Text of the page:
This individual will provide leadership on Chicana issues and research initiatives and work in conjunction with the Miami Latin American, Latino/a and Caribbean Studies Program and the Miami University Latino Community Coordinator to provide crucial diversity leadership within the Women's, Gender, and Sexuality Studies Program.
Nellie Craig Women's Studies Research Scholar
This award is named for Miami University 1905 graduate Nellie Craig, the first African-American student at the university. The scholar who holds this position will conduct new research in African-American women's history and advise the Women's Studies Program regarding research directions and new programming.
Miami Tribe Women's Studies Coordinator
The scholar who holds this award will conduct new research on American Indian women and women in the Miami tribe. The Miami Tribe Women's Studies Coordinator will work closely with the staff of the Myaamia Project, based in Oxford, Ohio, and also travel to Miami tribal locations in Indiana and Oklahoma to meet with women tribal leaders.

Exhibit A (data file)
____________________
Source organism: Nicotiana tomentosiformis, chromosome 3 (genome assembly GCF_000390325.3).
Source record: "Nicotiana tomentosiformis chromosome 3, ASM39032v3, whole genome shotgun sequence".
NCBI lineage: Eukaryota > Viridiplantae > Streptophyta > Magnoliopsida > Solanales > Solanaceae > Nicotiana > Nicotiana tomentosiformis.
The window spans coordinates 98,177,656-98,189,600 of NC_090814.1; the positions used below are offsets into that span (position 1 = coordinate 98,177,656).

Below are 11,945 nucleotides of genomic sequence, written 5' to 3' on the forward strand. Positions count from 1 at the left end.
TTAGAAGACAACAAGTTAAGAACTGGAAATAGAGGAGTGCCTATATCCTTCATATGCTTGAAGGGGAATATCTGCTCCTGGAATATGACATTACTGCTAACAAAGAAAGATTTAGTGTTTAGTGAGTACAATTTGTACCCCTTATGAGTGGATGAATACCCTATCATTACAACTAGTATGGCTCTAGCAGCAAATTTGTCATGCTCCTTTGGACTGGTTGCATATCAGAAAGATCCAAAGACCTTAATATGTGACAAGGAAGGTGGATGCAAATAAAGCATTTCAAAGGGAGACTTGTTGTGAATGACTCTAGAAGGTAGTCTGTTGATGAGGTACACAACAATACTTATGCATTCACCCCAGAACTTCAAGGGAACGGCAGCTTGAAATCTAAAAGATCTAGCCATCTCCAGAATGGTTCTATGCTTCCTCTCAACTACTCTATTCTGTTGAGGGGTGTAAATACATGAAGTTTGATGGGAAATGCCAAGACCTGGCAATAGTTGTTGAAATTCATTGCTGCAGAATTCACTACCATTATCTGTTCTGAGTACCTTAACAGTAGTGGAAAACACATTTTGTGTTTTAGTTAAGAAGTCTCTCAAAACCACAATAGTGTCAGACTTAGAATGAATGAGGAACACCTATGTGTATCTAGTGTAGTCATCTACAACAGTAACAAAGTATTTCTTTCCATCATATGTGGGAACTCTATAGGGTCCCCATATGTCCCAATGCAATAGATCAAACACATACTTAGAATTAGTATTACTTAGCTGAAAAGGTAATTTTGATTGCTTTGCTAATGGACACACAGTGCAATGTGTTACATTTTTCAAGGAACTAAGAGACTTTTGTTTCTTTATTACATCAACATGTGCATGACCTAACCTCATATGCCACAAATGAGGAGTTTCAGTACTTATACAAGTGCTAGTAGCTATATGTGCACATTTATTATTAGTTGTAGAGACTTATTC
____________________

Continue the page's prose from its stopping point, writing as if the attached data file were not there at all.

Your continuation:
The Shirley Chisholm Center for Research on Women embrace a twofold mission. First, it promotes research on women by initiating projects and programs on campus that supports the work of faculty, encourages student learning, and provides information and resources to the wider Brooklyn community. Second, it upholds and preserves the legacy of Shirley Chisholm, a distinguished alumna of Brooklyn College. With the help of an external bequest to the Women's Studies Program, the center will be founded as an affiliate to the academic program.